Scientists have revealed a fresh view of dark, contorted centre of a sunspot along with other invisible details of our Sun.
Astrnomers harnessing the Atacama Large Millimetre/submillimetre Array (ALMA) antennas were carefully designed to image the Sun without being damaged by the intense heat of the focused light.
Scientists from European Southern Observatory (ESO), produced the images as a demonstration of ALMA’s ability to study solar activity at longer wavelengths of light than are typically available to solar observatories on Earth.
Sun, its surface and intense heat have the subject of study and curiosity for the researchers over the centuries. In order to achieve a fuller understanding, astronomers need to study it across the entire electromagnetic spectrum, including the millimetre and submillimetre portion that ALMA can observe.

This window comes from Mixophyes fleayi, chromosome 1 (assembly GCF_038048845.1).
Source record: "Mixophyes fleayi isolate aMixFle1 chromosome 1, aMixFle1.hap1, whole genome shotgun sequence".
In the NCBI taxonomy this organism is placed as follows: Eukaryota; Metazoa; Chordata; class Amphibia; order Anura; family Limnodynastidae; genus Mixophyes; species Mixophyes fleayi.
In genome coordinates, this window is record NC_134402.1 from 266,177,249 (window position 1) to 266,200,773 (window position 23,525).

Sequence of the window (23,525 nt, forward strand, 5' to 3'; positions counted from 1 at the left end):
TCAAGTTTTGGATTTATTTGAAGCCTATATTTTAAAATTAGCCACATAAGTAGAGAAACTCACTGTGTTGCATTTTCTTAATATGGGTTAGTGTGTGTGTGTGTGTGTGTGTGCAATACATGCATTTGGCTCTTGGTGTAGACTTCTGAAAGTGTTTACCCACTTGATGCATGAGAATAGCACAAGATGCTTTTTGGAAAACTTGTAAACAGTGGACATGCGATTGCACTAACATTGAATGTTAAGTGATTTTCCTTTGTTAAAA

The result images manifest ALMA’s unique vision and ability to study the Sun. The data from this solar observing campaign are being released this week to the worldwide astronomical community for further study and analysis.
Using two of ALMA’s receiver band, the scientists observed an enormous sunspot at wavelengths of 1.25 millimetres and three millimetres.
What are Sun spots?
These are transient features that occur in regions where the Sun’s magnetic field is extremely concentrated and powerful.
Relatively lower in temperature than the surrounding regions, which is why they appear dark.